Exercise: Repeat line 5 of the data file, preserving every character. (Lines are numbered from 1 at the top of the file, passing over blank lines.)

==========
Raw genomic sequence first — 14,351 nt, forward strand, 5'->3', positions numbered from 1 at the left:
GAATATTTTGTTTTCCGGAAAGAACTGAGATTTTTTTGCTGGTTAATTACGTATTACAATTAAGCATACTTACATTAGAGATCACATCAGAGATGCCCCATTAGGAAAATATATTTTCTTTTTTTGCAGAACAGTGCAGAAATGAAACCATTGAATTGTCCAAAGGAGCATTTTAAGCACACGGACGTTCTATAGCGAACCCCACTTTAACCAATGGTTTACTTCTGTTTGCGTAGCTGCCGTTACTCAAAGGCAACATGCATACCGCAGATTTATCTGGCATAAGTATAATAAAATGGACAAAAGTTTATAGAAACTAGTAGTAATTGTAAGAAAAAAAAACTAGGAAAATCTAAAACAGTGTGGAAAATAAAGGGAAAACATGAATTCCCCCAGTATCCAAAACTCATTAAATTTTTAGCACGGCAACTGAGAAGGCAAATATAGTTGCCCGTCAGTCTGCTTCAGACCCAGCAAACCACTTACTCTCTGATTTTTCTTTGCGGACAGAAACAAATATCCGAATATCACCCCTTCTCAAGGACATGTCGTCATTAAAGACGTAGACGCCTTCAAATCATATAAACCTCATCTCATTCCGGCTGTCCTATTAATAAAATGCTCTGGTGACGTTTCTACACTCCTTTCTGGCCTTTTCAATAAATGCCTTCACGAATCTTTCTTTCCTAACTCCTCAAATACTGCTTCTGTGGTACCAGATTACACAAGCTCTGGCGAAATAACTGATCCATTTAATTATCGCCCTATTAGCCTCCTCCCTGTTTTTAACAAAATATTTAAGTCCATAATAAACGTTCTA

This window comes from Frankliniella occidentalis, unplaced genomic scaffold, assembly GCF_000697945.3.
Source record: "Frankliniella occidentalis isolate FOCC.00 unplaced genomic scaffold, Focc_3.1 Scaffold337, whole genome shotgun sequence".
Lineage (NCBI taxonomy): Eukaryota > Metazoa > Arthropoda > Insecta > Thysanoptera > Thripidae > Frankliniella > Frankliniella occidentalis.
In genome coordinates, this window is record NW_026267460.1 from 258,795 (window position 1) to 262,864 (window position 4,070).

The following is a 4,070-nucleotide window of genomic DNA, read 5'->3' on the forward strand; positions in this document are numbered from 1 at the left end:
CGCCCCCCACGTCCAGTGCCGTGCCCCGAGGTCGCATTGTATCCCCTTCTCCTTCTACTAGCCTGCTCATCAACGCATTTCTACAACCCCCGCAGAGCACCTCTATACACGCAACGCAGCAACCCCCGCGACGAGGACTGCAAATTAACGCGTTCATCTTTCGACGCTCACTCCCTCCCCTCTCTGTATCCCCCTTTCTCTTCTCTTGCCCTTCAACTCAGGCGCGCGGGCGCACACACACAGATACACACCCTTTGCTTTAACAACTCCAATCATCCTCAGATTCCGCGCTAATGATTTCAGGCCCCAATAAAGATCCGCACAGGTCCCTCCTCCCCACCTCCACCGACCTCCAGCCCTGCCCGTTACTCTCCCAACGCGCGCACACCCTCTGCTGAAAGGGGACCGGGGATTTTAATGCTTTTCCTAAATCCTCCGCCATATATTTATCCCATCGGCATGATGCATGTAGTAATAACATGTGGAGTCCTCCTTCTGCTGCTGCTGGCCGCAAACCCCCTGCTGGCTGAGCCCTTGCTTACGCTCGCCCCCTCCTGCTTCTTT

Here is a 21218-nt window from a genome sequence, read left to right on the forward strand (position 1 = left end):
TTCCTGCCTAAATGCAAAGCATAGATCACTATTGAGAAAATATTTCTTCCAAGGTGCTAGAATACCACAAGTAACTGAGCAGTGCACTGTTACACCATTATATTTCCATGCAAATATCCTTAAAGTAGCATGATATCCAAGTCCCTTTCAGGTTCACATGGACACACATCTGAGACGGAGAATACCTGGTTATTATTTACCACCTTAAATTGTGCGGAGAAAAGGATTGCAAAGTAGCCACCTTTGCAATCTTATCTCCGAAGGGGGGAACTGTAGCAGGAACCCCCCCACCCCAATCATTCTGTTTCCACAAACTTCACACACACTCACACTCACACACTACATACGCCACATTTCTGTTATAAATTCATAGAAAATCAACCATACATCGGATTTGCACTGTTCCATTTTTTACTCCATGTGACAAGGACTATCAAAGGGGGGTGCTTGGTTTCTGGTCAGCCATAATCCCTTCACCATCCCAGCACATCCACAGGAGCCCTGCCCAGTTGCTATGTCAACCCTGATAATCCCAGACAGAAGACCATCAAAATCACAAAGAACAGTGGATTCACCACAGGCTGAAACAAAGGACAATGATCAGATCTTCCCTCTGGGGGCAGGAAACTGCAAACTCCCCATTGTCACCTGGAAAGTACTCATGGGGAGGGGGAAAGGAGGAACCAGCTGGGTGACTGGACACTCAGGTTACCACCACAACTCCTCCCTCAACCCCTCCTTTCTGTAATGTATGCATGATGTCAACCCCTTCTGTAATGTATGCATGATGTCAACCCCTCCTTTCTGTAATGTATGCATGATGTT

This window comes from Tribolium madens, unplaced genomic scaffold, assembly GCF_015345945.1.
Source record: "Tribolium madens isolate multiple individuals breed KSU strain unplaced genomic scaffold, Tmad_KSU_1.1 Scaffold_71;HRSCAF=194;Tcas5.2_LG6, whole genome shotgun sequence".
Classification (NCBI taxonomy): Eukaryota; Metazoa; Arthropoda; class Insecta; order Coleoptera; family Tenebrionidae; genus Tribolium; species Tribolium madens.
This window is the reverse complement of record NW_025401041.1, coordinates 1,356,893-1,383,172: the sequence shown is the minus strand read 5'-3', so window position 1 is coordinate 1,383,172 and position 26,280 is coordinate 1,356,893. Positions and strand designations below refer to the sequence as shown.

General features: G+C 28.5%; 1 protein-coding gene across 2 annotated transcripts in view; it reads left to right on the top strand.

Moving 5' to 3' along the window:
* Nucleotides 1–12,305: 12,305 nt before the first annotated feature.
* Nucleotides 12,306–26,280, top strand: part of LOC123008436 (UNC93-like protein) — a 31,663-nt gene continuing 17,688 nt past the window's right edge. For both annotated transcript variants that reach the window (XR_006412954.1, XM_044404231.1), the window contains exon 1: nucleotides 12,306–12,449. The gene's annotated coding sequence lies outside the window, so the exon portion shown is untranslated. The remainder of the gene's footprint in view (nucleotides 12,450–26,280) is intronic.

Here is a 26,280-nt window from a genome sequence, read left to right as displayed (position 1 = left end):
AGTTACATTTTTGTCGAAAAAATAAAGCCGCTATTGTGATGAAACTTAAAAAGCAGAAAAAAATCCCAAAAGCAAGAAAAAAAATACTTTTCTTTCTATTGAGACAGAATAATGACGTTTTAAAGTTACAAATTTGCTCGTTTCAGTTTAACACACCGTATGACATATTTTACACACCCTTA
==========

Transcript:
Lineage (NCBI taxonomy): Eukaryota > Metazoa > Arthropoda > Insecta > Thysanoptera > Thripidae > Frankliniella > Frankliniella occidentalis.